ChatGPT has grabbed the attention of millions of internet users in just a few months. With over 100 million active users in only two months of launch, it has become the fastest-growing consumer application.
From doing research and simple question answers to improving customer service, everything can be done with ChatGPT. Overall, it is gradually becoming a go-to resource for individuals and businesses. However, all the shiny aspects of ChatGPT are also raising concerns about data privacy. So, let’s explore in detail the privacy risks with ChatGPT and address whether it can disclose our personal information and passwords.
ChatGPT – A GPT-3 Large Language Model
ChatGPT is powered by the GPT-3 (Generative Pretrained Transformer 3) model, a powerful and the largest language-processing AI model trained to produce human-like text. OpenAI, the developer of ChatGPT, trained the GPT-3 model by text databases from the internet. It included an astonishing 570 GB of data gathered from books, articles, posts, Wikipedia, web texts, and plenty of other sources.
To be more specific, OpenAI fed 300 billion words into the system to train the GPT-3 model. So, if you have written a product review, an article, or any comment, then it is likely that the information is also fed to the GPT-3 model.
Why ChatGPT Training is a Privacy Concern
The way OpenAI has trained ChatGPT is a privacy concern due to many reasons. For instance, when OpenAI fed 570 GB of data, it didn’t ask any one of us whether it could use our data. This reflects a violation of privacy as the data the company has gathered can be sensitive and can be used to get our location and other personal details. Even if OpenAI has used publicly available data, the contextual integrity breach still exists, which requires it to avoid revealing users’ data outside the original context.
Moreover, all the data that OpenAI has scrapped from the internet, the company didn’t pay any website owner or companies. With Microsoft’s $10 billion investment and whooping users, OpenAI valuation can reach $29 billion. Moreover, its ChatGPT Plus subscription plan is expected to generate $1 billion in revenue by 2024. All this is possible because of the massive data OpenAI gathered from the internet, including our personal information.
Major Privacy Concerns with ChatGPT
To address whether ChatGPT can disclose our personal information and passwords, it is important to list the major privacy concerns with ChatGPT. So, below are a few concerning privacy issues with ChatGPT worth knowing:
No Procedure to Check for Personal Information
ChatGPT has no procedure that allows the users to check whether the company is storing any personal information. This is one of the rights that the European GDPR (General Data Protection Regulation) mentions, but it seems like it is not addressed by OpenAI properly till now. In fact, there is also an ongoing debate on whether the company adheres to GDPR requirements. OpenAI claims to comply with GDPR, but many doubt the company’s credibility in it.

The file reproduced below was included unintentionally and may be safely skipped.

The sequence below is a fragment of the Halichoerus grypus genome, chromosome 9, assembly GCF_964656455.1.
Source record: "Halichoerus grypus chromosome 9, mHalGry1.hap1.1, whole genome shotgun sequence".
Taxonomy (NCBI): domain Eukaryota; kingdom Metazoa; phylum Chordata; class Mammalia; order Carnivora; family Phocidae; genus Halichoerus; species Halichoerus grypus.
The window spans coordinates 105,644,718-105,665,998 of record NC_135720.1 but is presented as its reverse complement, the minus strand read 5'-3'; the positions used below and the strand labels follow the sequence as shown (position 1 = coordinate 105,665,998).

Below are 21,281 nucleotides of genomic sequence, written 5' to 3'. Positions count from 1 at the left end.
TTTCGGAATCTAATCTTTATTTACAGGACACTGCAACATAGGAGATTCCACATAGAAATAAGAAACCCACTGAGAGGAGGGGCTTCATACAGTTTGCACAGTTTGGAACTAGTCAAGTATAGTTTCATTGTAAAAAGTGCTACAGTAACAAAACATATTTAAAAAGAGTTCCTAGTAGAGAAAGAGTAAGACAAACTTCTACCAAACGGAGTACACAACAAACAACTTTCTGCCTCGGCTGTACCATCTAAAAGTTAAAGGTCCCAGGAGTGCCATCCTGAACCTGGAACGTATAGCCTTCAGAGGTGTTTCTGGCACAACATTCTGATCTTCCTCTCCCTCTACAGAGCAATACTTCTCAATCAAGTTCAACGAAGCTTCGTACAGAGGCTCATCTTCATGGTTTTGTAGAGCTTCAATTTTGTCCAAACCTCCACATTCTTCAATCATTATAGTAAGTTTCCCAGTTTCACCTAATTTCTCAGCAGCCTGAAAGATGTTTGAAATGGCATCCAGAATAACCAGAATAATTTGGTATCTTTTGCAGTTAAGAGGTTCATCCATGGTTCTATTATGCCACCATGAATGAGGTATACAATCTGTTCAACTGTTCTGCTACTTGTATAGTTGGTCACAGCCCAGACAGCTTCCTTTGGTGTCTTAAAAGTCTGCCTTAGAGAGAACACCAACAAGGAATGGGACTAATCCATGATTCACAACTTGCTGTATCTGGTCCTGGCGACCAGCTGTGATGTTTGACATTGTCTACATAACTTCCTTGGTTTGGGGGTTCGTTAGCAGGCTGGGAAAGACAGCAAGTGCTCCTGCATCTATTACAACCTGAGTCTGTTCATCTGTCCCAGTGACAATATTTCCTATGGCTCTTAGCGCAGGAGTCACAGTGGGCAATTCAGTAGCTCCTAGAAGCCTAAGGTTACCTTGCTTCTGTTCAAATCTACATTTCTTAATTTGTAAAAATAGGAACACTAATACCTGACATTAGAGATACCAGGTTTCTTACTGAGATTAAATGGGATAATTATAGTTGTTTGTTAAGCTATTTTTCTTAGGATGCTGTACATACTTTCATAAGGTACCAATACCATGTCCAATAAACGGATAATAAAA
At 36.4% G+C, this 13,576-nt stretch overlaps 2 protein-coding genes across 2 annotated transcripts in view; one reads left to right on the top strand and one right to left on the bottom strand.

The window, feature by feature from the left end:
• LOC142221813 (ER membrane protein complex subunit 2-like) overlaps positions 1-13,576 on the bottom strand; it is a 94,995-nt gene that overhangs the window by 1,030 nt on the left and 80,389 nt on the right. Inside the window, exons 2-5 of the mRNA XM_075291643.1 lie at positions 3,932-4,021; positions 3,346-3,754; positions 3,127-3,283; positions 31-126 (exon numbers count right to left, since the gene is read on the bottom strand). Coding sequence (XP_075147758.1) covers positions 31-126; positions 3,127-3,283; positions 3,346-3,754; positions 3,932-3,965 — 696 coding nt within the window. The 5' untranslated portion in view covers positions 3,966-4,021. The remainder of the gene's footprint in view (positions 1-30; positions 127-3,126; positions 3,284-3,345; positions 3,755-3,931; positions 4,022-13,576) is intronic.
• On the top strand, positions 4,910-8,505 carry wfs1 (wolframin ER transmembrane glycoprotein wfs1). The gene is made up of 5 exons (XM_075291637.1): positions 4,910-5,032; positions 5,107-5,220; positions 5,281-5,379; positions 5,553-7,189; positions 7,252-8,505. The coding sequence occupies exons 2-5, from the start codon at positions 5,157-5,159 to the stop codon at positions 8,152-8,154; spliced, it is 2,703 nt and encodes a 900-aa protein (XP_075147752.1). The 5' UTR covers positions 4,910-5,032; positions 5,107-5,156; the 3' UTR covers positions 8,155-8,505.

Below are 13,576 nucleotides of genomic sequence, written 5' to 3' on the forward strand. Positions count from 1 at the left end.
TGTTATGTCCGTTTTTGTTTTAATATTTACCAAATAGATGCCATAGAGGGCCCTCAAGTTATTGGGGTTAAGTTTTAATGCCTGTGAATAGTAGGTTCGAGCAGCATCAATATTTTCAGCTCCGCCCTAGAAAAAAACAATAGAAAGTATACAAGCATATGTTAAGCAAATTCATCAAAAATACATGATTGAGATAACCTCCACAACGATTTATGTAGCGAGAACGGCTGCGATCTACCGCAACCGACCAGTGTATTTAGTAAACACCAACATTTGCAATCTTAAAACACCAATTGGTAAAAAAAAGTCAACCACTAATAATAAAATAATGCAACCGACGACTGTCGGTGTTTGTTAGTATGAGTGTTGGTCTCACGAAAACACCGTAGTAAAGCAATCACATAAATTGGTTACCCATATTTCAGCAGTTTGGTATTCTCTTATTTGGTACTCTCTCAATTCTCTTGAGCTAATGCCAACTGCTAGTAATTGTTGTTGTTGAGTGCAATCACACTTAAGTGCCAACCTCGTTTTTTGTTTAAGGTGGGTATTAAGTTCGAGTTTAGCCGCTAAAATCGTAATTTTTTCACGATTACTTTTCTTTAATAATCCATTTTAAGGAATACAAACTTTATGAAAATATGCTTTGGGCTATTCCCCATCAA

Use of Copyrighted Content
The GPT-3 model is trained from massive internet data, which also includes copyrighted content. It is very well evident from ChatGPT itself. For example, if you ask ChatGPT to write a few sentences about a copyrighted book, it will certainly provide a few sentences from that book. So, it is likely that it is trained from plenty of copyrighted content without getting consent.
Remembers Every Query
Whatever you search in ChatGPT becomes part of ChatGPT’s database. ChatGPT requires that in order to train the model further and improve its response. But it has a concerning aspect to it. For example, if a developer asks ChatGPT to check a code, it gets stored in the database. Now if someone else asks ChatGPT to write a similar code, it can take some code elements from that developer’s personal code and share it with the other person. In short, its “always remembering” aspect provides a risk of unintentional exposure to sensitive information.
How Secure are our Personal Information and Passwords in ChatGPT?
Recently, a Microsoft employee asked in the internal forum whether ChatGPT was allowed for use in the workplace. Microsoft’s CTO office responded to the query and said that you can use ChatGPT or any other offering from OpenAI as long as you don’t share sensitive data. Similarly, Amazon has also notified employees with similar warnings. In fact, ChatGPT itself says to avoid sharing sensitive information.
When tech giants don’t trust ChatGPT for sensitive data protection, how can we believe that our personal information and passwords are secure in it? Since ChatGPT remembers everything to improve its model and responses, and the company also mentions disclosing personal data with third parties without further notice, we can say that ChatGPT can likely disclose our personal information and passwords intentionally or unintentionally.